Warm summer nights and twinkling constellations will serve as the backdrop for the city’s newest stage.

Colorado Springs Fine Arts Center at Colorado College will present “City as a Venue,” a new program that will bring theater, dance, music and more to the new FAC outdoor stage, as well as other outdoor locations around the Springs, including Acacia Park, Concrete Coyote, Deerfield Hills Community Center, Hillside Community Center and Meadows Park Community Center.

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“People will be looking for the opportunity to safely gather outdoors, and it’s an opportunity for us to return to theater’s roots and origins as outdoors and public,” says FAC Director Idris Goodwin.

“We want a robust, consistent regular series of events from June to the top of October.”

The outdoor stage, about 32 feet wide and 20 feet deep stage in the sculptural garden outside the museum at Dale Street and Cascade Avenue, will be up throughout the summer and into the fall, before theater returns to the indoor FAC stage in the fall. Patrons will either sit on the grass or in spaced-out seats, depending on the event.

Performances and activities include Saturdays in the Park at the Acacia Park bandshell; FAC Theatre School summer camp on the outdoor stage; “She Loves Me,” a musical by the FAC Youth Repertory Ensemble, July 29-Aug. 1 on the outdoor stage; “Working,” a musical based on Studs Terkel’s book of interviews with American workers, Aug. 24-Sept. 5 on the outdoor stage; and “Art & Acting in the Forest,” Bemis School of Art camps for kids at La Foret Conference and Retreat Center in Black Forest.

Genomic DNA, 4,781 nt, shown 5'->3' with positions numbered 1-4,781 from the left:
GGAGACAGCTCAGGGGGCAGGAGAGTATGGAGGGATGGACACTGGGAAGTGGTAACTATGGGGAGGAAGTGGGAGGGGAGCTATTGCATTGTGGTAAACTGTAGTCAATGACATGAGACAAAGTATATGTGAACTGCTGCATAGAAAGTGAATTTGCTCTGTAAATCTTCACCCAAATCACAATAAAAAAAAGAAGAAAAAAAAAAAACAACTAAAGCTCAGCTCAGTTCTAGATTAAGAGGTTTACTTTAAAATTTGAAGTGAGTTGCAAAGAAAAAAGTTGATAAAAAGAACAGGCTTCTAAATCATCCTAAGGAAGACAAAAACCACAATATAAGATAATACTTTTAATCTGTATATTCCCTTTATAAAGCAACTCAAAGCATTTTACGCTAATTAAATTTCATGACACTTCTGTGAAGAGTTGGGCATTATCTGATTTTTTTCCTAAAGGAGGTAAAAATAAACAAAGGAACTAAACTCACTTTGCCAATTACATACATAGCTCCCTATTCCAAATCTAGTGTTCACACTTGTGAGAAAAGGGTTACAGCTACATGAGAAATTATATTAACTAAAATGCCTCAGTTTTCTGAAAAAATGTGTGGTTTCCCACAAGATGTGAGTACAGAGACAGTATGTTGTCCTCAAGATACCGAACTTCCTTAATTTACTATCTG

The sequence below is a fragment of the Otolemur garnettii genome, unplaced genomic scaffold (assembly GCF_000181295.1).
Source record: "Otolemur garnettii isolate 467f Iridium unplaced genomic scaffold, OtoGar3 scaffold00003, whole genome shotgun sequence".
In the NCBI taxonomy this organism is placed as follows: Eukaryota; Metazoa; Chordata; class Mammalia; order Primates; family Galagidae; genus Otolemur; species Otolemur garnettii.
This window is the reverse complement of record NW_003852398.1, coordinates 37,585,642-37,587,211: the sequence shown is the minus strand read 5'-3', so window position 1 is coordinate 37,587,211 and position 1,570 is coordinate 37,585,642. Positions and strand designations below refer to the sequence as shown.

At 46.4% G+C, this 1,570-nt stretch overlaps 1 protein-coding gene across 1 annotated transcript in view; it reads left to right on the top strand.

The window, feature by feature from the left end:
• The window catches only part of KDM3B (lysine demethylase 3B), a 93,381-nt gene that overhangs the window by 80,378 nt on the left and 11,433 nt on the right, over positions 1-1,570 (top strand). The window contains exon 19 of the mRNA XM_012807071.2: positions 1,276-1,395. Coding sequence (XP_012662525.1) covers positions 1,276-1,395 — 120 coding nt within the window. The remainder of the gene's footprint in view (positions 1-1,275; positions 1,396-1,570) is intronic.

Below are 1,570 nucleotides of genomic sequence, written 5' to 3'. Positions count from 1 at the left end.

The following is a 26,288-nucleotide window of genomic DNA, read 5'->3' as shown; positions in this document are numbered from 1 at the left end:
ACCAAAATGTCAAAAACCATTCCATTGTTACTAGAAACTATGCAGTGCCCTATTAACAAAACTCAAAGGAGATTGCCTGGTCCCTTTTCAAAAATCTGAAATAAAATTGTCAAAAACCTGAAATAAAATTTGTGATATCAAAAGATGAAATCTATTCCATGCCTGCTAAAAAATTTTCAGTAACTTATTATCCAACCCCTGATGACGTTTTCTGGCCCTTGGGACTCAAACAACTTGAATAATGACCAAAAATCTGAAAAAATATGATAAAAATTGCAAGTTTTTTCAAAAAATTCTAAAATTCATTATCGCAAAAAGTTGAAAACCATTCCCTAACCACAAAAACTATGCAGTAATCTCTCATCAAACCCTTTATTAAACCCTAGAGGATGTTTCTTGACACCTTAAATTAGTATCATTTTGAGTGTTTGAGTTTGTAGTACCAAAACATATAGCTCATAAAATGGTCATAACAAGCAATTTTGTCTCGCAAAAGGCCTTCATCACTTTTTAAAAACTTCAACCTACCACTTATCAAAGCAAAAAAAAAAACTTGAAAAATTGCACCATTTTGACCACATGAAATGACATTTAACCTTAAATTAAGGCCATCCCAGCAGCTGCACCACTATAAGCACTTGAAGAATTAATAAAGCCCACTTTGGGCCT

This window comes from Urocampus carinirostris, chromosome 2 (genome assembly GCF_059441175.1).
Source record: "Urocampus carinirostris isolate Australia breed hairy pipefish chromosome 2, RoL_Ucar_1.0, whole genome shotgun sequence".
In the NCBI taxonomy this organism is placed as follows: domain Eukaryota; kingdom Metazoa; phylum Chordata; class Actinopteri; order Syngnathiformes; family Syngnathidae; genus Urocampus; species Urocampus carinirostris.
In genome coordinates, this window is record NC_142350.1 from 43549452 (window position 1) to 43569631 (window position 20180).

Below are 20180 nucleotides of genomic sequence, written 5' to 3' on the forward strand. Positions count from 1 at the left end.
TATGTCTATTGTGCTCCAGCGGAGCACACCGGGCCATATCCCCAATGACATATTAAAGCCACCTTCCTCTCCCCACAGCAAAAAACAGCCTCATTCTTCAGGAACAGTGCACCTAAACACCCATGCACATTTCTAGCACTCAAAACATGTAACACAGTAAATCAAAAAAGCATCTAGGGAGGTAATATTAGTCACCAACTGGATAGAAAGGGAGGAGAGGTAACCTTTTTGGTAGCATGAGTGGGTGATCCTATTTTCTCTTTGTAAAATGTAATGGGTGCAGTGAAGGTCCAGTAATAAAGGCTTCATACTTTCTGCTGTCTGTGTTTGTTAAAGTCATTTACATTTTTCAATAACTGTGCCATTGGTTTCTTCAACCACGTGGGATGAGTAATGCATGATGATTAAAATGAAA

The schedule is evolving and can be found at fac.coloradocollege.edu. Events at the FAC outdoor stage are ticketed, while events at Acacia Park and community centers are free. Registration is required for FAC camps and classes.

While a certain level of control is lost with an outdoor venue, Goodwin sees many more advantages to bringing performance outside. It becomes more inclusive when the walls come down, he says, and also might be less intimidating to somebody who isn’t comfortable going into a theater. Goodwin predicts the FAC will always offer some outdoor programming going forward.

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“Maybe not as robust as we’re doing this year, but there’s never a reason to not do it, to not bring arts out to people and outside,” he says.

“Our building is certainly our headquarters, but our mission is to engage and make sure the community is reinvigorated and inspired by the arts. We can’t just passively hope they’ll come into our building. We want 365 days of engagement.”

Contact the writer: 636-0270

Contact the writer: 636-0270

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